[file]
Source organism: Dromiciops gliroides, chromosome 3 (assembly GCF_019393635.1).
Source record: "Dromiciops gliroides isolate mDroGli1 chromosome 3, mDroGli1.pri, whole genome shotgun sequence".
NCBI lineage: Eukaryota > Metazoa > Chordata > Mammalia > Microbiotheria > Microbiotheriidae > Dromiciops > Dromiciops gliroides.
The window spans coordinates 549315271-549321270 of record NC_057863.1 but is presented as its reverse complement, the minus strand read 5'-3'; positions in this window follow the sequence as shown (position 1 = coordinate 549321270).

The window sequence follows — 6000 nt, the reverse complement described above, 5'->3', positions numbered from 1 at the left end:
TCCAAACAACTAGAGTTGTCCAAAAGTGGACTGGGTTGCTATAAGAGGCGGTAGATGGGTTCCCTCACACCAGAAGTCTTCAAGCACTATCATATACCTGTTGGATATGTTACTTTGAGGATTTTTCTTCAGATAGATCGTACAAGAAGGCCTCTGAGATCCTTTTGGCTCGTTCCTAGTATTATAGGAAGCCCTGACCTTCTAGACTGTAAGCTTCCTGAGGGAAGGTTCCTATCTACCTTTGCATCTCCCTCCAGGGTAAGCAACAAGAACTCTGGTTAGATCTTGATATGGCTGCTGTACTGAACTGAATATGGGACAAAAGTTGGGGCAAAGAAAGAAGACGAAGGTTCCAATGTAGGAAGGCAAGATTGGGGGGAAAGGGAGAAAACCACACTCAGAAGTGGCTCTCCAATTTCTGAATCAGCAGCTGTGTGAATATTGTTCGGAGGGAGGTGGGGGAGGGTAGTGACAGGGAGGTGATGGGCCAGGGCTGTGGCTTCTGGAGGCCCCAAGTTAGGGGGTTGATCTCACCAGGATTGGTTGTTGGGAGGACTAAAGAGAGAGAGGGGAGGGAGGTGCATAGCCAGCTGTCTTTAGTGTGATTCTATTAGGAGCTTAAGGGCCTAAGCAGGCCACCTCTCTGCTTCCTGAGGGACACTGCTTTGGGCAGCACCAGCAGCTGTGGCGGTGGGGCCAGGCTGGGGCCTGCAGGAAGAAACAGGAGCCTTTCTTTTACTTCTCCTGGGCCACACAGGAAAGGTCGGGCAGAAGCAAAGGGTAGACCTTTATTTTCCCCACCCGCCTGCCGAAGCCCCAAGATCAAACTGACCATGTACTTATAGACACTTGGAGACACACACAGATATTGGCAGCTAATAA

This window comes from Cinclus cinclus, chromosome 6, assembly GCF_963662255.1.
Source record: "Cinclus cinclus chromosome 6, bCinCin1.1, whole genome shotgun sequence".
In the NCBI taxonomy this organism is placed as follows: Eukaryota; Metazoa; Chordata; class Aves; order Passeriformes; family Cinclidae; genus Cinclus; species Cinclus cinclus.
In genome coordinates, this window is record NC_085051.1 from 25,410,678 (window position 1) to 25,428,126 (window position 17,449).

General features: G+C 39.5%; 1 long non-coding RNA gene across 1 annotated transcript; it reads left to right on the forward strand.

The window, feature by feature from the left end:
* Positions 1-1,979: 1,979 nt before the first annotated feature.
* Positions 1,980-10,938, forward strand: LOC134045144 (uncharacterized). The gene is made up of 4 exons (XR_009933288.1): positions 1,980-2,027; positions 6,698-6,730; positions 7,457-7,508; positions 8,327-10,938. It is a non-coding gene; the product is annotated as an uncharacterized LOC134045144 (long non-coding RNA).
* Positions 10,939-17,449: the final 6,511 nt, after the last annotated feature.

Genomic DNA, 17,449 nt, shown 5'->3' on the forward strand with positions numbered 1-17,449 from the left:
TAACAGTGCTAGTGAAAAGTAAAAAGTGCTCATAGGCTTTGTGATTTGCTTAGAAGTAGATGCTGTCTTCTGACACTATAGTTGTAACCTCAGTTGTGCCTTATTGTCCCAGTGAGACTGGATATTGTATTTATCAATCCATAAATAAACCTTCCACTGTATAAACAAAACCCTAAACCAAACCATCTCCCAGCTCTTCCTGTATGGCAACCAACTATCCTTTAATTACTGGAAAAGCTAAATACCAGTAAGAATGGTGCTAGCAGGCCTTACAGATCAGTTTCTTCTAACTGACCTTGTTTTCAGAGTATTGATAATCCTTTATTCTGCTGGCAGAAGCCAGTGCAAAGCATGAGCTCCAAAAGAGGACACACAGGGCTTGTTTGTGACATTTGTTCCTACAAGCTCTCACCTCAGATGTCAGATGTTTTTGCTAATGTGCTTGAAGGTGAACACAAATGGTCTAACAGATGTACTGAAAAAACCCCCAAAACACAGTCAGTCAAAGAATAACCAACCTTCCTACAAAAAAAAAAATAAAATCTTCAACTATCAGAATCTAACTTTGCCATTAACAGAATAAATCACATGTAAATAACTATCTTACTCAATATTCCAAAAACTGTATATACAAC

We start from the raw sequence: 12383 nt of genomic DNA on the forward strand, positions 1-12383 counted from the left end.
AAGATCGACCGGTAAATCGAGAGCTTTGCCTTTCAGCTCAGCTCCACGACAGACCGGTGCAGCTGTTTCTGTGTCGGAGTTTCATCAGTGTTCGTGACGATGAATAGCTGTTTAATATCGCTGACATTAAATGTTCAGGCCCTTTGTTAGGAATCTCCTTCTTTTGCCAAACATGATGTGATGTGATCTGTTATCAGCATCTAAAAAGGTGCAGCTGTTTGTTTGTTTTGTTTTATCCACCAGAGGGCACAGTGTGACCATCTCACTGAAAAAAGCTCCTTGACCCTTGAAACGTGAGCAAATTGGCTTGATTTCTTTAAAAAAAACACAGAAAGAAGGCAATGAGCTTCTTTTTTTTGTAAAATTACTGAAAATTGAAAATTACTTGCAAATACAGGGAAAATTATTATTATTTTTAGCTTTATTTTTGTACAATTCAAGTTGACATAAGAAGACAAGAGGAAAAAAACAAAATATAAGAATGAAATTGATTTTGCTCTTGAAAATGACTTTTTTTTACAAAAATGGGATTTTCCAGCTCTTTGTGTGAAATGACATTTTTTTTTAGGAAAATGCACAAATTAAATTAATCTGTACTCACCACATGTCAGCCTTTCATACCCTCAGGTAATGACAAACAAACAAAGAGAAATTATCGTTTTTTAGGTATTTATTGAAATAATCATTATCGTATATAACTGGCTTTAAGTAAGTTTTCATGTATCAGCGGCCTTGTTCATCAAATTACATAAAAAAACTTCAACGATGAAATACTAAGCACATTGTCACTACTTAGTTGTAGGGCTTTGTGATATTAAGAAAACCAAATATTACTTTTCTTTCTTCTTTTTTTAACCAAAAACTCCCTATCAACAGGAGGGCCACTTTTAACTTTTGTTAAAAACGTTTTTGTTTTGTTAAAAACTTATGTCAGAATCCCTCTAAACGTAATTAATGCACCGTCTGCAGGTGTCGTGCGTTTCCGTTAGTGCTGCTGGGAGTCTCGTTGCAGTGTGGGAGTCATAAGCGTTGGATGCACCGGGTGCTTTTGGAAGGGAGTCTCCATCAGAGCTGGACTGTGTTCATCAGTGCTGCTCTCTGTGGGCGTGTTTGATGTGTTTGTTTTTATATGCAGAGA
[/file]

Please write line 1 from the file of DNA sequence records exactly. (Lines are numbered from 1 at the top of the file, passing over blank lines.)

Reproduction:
Source organism: Dromiciops gliroides, chromosome 3 (assembly GCF_019393635.1).